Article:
If Tracie ever sees this blog I just want to tell her. “I always believed you. I always supported you. I never doubted a word you said.”
Below are links to Tracie’s story.
1989. In short, she was abused by her father, cried out for help, no one listened, she had to defend herself. She went to court where she was failed by the system, convicted of murder, and sentenced.
1995. Her sentence was commuted by the Governor along with other abused women who acted in self defense.
Although we are both from Louisville, KY and the same age I’ve never met Tracy. We went to different schools. Having escaped the abuse and it still being fresh I felt that if they wouldn’t listen to her then I certainly wouldn’t have been listened to, in the event that I would have done what she did. The prosecution seemed bound and determined to make her out to be a liar.
Q. Why am I bringing Tracie up?
A. Because while I was being abused, 1971-1986. I thought constantly about doing exactly what she did to get out of the abuse. I was never sexually abused. I was pyscially, verbally, emotionally, and mentally abused. In 1986 a loaded gun was placed to the right side of my head by my abuser when I was 14. If I could have turned the gun around on to my abuser and pulled the trigger I would have been in Tracie’s situation on a murder charge and in a Jefferson County courtroom as a minor.
Q. Am I condoning what Tracie did?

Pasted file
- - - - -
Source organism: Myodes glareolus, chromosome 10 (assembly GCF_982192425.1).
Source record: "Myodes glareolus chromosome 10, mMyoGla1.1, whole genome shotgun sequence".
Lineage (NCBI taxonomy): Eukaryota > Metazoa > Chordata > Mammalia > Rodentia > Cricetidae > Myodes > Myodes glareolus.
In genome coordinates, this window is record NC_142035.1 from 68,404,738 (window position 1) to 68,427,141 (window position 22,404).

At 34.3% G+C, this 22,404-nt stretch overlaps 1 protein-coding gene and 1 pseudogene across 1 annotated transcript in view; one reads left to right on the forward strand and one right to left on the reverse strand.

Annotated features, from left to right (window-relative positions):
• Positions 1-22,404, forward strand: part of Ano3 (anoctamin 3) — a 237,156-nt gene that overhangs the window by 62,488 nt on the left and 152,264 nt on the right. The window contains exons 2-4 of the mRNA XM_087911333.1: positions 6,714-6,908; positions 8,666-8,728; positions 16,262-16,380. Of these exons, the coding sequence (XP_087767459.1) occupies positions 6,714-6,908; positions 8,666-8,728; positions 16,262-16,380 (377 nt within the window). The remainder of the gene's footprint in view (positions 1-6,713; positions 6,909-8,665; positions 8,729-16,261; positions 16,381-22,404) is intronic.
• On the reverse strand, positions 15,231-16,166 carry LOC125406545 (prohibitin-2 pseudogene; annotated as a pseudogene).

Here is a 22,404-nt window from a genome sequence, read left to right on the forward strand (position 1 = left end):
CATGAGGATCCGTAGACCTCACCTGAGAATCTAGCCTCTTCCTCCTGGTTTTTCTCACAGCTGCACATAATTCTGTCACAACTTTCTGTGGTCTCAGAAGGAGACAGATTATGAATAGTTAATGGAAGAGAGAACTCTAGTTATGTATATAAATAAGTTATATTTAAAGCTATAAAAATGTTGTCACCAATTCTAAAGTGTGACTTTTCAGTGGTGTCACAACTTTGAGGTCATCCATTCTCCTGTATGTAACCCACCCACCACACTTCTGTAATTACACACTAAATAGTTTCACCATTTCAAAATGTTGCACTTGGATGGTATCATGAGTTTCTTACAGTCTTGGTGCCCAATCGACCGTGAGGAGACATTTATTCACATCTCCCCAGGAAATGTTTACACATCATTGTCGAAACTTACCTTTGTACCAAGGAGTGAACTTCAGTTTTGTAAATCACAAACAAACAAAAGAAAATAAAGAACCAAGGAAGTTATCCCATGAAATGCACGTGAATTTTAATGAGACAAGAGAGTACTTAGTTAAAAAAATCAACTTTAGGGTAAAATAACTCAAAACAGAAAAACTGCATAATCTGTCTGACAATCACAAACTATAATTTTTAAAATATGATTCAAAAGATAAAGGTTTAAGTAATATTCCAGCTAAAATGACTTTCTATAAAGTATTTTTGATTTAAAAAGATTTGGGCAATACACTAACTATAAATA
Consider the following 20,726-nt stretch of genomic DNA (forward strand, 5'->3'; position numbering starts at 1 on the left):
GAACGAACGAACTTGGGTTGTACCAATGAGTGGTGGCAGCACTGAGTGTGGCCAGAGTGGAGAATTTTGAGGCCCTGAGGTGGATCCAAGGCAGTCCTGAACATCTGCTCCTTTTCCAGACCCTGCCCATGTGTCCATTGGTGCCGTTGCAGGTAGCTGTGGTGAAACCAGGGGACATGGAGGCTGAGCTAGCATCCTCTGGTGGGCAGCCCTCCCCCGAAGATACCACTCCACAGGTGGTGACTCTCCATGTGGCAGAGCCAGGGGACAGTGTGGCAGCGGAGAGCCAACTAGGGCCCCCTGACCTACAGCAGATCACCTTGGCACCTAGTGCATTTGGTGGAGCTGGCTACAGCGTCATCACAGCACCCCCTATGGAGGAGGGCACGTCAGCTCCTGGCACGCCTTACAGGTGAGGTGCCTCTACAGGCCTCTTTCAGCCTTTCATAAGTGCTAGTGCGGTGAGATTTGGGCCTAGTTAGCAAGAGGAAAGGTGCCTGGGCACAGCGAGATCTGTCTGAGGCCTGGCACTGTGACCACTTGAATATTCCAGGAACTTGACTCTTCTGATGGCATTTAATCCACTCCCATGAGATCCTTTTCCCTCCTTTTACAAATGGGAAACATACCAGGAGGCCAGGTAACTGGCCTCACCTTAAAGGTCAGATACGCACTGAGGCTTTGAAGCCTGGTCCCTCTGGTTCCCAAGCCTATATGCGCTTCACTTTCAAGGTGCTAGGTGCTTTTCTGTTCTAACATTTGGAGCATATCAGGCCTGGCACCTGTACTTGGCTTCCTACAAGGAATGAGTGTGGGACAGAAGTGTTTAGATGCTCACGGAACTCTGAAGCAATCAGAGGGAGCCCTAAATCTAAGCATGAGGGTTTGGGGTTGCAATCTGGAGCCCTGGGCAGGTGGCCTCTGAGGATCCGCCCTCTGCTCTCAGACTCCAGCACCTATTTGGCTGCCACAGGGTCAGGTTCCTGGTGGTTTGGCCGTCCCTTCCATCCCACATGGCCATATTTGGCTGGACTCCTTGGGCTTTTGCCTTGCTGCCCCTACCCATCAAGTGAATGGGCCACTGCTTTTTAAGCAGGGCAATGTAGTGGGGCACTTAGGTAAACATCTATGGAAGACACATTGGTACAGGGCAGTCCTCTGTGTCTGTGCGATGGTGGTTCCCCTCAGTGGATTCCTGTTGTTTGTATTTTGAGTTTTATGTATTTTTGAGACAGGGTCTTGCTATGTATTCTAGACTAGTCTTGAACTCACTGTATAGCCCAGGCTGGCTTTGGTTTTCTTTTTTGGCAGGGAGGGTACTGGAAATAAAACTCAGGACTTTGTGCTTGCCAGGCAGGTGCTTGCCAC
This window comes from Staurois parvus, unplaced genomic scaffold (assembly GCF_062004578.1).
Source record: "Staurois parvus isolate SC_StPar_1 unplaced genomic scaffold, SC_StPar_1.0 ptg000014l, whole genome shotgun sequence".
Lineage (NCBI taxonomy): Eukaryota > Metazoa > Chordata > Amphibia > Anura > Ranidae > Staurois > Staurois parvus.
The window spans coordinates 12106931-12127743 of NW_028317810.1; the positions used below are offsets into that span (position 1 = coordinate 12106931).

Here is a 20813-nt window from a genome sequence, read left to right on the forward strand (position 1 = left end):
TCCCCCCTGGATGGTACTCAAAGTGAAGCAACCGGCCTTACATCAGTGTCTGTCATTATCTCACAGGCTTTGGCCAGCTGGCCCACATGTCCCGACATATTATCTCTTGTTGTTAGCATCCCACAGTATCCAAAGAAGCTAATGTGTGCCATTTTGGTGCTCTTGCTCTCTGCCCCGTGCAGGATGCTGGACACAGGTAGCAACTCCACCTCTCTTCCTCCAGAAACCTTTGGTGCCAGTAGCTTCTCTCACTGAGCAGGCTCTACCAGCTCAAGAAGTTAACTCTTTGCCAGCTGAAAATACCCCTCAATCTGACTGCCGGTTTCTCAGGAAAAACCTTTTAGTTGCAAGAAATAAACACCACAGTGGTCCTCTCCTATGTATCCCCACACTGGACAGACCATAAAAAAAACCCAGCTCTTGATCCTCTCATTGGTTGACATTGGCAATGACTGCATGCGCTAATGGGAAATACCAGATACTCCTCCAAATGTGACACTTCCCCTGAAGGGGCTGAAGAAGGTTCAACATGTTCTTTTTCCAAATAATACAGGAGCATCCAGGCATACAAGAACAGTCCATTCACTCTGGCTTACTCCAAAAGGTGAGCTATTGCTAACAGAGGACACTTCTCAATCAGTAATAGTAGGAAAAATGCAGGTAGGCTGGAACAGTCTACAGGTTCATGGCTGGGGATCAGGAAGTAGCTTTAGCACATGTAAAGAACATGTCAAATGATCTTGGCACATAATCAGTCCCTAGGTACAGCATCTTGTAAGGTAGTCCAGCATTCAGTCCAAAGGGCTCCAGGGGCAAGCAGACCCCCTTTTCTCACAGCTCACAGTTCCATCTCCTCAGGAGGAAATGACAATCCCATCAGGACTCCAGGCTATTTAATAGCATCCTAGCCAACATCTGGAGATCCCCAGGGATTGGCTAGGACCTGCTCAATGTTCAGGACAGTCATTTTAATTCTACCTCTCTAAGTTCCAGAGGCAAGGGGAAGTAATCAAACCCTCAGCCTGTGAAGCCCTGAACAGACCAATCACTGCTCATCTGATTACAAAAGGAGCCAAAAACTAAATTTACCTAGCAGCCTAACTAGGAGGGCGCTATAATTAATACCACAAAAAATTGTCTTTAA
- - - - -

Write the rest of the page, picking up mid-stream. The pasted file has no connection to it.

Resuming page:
A. I am not condoning what Tracie did. I do understand she was pushed to a breaking point and past her limits. I understand that if someone feels they’ve done everything they could do within humanly possible realms, and still feels unsupported that it can get to this point. I understand that enough is enough and it has to stop. I also understand that if someone is constantly tormenting or bothering someone else in inappropriate ways that it can cause someone to snap.
Q. What has changed since Tracie’s trial?
A. Because of her, child abuse has been studied more than it was. It’s on the records now, in 2014, to place a new syndrome that would work to protect battered children who act in self defense. It would work much like the Battered Women Syndrome.
Tracie and people like her helped this to come about. Future children who find themselves in this situation will now have some support to state their case.
Tracie’s story is not unique nor is she the only one. There were several people before her who defended themselves and there are people after her who will do the same.